October 31, 2017
The Sixers were not about to suffer two heartbreaking losses at the hands of the Rockets in the span of a week. Playing like they had something to prove, the Sixers staved off the late-game yips and came up with a signature victory against Houston, winning 115-107 Monday night.
We'll dive into some minutiae, but first, a word on the two men that primarily made it happen.
There's a tendency for the public's player evaluation to either be overzealous or far too slow. I usually tend to avoid the former, but I'm going to make an exception here, because I think it's beyond clear that the Sixers have two stars right now, and the only question mark is whether Markelle Fultz will eventually get there.
Joel Embiid was the guy we knew could be this good already, but Ben Simmons has no real right to be as dominant as he has been in the early going. The only rookie you can compare him to historically through seven games went by the name of Oscar Robertson. No big deal, just one of the 10-15 greatest basketball players to ever live.
Frankly, Simmons has been the team's best player for large stretches of games, with foul trouble and turnover problems harshing Embiid's mellow. Even if you think you were prepared for Simmons to be this good already — and I think you're lying if you claim that — you certainly weren't prepared for him to look comfortable shooting jump shots yet. As recently as the preseason, Simmons showed little interest in pulling up and letting it fly.
Now he's doing this:
Probably the most comfortable I've ever seen Ben Simmons look on a jumper. This is real progress. pic.twitter.com/XOnIMim2yZ— Kyle Neubeck (@KyleNeubeck) October 31, 2017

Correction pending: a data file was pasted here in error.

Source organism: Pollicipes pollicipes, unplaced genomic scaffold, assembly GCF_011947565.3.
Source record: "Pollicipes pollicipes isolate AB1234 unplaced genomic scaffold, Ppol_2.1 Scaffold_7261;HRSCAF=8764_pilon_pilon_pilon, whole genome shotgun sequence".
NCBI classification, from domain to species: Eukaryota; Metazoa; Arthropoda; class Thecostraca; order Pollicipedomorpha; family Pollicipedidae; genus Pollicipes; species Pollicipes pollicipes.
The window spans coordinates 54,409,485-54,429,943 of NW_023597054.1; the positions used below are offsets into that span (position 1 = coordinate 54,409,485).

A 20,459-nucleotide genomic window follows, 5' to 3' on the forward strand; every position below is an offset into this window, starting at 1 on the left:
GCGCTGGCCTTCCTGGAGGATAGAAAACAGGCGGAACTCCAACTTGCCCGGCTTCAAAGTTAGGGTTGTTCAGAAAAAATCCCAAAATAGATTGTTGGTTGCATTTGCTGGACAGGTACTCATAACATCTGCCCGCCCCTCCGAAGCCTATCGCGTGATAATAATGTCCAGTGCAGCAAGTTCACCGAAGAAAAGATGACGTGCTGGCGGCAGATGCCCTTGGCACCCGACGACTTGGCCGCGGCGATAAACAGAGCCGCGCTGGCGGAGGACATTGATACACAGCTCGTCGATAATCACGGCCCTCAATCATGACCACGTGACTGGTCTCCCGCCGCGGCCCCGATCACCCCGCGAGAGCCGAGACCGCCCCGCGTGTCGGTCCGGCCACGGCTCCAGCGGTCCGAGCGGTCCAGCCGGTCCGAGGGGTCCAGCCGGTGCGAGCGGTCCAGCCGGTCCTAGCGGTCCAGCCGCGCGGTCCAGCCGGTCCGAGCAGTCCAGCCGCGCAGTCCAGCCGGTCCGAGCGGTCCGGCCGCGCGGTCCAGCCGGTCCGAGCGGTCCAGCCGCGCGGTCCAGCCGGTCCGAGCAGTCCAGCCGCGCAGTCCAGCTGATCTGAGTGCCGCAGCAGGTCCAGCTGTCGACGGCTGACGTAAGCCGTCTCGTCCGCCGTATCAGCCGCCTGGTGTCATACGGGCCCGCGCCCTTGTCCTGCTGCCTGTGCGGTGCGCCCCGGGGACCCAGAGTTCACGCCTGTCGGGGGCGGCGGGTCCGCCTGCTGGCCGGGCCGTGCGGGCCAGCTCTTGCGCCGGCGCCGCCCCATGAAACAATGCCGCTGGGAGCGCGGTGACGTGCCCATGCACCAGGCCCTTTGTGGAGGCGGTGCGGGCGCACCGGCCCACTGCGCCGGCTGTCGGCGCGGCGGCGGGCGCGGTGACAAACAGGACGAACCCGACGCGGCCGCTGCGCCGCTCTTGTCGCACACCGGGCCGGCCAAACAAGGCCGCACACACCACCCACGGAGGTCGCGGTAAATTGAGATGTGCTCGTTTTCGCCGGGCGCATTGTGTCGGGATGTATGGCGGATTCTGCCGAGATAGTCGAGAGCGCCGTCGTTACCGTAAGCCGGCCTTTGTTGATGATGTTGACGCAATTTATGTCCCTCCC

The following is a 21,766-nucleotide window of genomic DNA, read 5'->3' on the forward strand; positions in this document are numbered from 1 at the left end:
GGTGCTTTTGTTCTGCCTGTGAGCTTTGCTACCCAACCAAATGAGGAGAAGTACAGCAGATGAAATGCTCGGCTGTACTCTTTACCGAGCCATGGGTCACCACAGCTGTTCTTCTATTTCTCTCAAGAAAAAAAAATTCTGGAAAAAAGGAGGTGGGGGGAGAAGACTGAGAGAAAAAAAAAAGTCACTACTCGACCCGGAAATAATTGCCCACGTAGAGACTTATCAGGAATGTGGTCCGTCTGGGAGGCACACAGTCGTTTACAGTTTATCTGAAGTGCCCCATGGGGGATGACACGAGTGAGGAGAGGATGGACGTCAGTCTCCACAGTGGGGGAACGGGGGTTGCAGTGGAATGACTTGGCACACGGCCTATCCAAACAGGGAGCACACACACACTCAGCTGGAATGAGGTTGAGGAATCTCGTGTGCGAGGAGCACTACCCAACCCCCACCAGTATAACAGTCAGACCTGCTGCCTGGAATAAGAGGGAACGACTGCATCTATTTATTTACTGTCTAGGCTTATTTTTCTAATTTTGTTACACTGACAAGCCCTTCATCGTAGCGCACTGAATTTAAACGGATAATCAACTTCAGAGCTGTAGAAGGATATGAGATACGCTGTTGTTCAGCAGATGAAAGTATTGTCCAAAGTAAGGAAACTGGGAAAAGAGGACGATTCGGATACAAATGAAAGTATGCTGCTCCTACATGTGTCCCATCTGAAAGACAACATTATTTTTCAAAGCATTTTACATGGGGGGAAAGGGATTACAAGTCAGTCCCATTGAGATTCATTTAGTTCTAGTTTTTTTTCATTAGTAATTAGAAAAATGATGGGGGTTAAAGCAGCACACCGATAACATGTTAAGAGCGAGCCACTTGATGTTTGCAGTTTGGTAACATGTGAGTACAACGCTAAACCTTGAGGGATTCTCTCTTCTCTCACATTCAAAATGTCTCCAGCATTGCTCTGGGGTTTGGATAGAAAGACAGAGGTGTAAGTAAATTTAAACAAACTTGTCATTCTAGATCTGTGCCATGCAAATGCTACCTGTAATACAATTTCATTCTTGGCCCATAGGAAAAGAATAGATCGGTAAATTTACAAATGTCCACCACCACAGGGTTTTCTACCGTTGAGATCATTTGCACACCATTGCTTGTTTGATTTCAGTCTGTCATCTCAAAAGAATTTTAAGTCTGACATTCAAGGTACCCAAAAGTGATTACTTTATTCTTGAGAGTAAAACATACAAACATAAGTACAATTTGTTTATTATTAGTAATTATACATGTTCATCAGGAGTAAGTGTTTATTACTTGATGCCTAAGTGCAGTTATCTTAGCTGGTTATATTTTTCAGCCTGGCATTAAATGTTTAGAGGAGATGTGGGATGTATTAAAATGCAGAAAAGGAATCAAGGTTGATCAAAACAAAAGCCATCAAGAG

Simmons pulled up from around the free-throw line on several occasions, and just the act of doing so is very important for him. Teams respecting his ability and/or willingness to shoot will make him an even bigger nightmare to cover, and having to close out on him will open up passing lanes even wider for him.
That manifested almost immediately during the Houston game. Simmons gets Luc Richard Mbah a Moute in the air with his first fake from the line here, then Mbah a Moute closes hard as Simmons moves to the other side. With his defender playing tight coverage instead of sagging back toward the rim—as we've already seen teams do against him—Simmons hits Saric with a bounce pass, and they get a bucket out of it.
Embiid's night felt a little more erratic because of foul trouble, but he was no less impactful. With each passing game, the Sixers are running more and more sets that guarantee the involvement of Embiid and Simmons, and they're both comfortable getting the other guy a good look. In this "HORNS" set, which the Sixers should run a lot more of, Simmons spots Embiid's mismatch as he rolls to the hoop, and poor Ryan Anderson never has a chance.
These guys can also make things happen without the benefit of structured offense. The Sixers are walking into their possession when Embiid spots Simmons getting loose, and he threads a gorgeous pass through traffic to get a wide-open dunk for his buddy.
Passing isn't even a point of strength for Embiid, but he makes this look impossibly easy. Later in the game, he had a much smaller man on him in the post. Rather than try to bully his way through him for a bucket, which often ends up as an offensive foul on the bigger guy, Embiid puts one on a rope to TJ McConnell in the corner, and he does the rest.
That last play, in particular, should strike fear into the hearts of opponents. Embiid and Simmons possessing extraordinary gifts is one thing, but we were led to believe it wasn't quite time for these guys yet. Not this year, maybe they'll get there in a year or two.
But these two seem to realize how their talent can bend games and defenses, and they're using it to their advantage. That's scary.
One of the only problems for Embiid right now is his ability to get into foul trouble in a hurry. He played only 25 minutes against Houston, and he still ended up having to play with five fouls for the final four minutes of a game. Embiid had to walk the razor's edge between imposing his will on the game physically and leaving himself susceptible to a disqualification.